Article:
That is an ever more complex job. By the latest numbers, AT&T has 168 petabytes of traffic across its network daily, and that generates many different types of data in very large volumes: performance data, customer-specific data, operational data, network data and more. All of that is stored in various places -- data lakes, data centers and increasingly at the edge of the network -- in multiple different formats and structures. One of the basic decisions that has to be made is how specific sets of data need to be structured, handled and retained -- or not.

"If you were thinking about raw data being the least mature form of data and business-ready data sets being at the very top of that, then all data doesn't have to climb to the highest order of maturity to create value," Stine notes. "You've got to make that connection with the business on how much you need to do, because there's a cost associated with all that -- storage, tooling, scientists to work on it -- all those things. That's what we're still working through."

Stine's group builds on the work done by AT&T's Big Data organization to date, and works in close conjunction with AT&T Labs and Foundry organizations, he notes, as well as with the business units.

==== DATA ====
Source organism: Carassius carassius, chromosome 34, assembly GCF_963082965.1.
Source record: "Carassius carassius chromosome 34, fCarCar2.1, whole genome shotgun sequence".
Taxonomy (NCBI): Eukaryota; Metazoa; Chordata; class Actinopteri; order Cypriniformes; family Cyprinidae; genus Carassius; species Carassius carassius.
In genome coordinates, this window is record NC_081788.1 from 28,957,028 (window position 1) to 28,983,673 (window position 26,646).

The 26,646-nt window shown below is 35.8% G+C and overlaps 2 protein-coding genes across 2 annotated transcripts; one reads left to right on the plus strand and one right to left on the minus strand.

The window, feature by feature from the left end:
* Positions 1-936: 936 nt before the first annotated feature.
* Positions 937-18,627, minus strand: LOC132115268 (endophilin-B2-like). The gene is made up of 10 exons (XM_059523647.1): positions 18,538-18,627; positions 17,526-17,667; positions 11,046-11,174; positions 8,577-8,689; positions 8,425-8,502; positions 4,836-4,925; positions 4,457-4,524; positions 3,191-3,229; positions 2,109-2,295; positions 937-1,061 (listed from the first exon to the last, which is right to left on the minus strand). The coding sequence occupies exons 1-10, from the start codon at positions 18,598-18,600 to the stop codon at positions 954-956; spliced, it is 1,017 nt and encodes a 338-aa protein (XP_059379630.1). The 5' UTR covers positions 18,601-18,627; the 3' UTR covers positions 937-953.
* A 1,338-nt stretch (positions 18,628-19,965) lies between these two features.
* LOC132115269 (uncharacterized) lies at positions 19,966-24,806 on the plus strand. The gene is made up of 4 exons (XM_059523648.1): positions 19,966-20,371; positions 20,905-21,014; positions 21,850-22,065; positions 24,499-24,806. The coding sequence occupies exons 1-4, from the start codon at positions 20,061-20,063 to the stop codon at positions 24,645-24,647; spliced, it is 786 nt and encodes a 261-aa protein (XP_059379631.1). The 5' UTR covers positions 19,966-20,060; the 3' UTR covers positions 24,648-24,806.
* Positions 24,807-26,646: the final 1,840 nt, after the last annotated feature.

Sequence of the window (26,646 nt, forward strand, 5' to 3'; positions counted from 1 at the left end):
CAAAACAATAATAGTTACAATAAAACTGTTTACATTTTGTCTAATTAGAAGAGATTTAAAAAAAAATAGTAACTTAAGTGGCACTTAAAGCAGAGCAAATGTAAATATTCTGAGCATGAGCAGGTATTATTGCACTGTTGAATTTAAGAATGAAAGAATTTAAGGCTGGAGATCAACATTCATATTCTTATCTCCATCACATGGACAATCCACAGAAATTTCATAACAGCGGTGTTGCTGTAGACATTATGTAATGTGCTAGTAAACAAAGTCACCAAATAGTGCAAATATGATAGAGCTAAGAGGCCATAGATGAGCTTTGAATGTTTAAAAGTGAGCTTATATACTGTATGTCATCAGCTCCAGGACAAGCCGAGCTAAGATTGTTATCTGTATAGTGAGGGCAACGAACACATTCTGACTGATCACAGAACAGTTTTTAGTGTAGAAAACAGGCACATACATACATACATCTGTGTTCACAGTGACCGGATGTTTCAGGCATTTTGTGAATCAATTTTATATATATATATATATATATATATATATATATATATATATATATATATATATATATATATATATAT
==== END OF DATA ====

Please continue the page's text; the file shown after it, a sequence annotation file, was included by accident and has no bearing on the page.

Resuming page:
"I'm just fortunate enough to take what goodness was already being done within these various areas and bring those together to find a way to do more with it," Stine says. "They were doing analytics and doing data set creation based upon specific projects. We're trying to take a look at what is already out there, what's in our inventory, and then what's a systemic or programmatic way to go ahead and structure more data as we go through this. Then, we can start looking at opportunities to vet for insights between combining data sets, so you know the compounding effect that you wouldn't have normally got."

Next page: How data gets used

(1)  | 
Comment  | 
Print  | 
Newest First  |  Oldest First  |  Threaded View        ADD A COMMENT
User Rank: Light Beer
11/30/2017 | 5:02:48 AM
Analyzing data